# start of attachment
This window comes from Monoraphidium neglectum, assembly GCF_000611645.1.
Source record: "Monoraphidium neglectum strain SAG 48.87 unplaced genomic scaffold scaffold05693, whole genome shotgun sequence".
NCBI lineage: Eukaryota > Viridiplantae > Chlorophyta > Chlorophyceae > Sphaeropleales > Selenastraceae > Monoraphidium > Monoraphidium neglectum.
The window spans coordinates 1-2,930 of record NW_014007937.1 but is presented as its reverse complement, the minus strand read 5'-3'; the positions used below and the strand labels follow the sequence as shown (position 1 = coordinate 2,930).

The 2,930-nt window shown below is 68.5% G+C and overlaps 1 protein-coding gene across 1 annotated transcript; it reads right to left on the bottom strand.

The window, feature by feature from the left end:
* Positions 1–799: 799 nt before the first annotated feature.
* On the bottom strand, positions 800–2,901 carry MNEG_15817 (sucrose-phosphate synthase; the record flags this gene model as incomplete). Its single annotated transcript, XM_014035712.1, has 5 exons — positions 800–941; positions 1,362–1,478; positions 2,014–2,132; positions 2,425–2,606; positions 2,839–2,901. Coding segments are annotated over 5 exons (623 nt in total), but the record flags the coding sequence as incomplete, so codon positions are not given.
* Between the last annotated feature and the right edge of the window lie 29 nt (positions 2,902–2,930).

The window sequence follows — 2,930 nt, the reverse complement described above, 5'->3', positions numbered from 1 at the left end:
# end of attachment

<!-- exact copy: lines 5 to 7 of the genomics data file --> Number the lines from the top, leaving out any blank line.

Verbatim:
The 2,930-nt window shown below is 68.5% G+C and overlaps 1 protein-coding gene across 1 annotated transcript; it reads right to left on the bottom strand.

The window, feature by feature from the left end:
* Positions 1–799: 799 nt before the first annotated feature.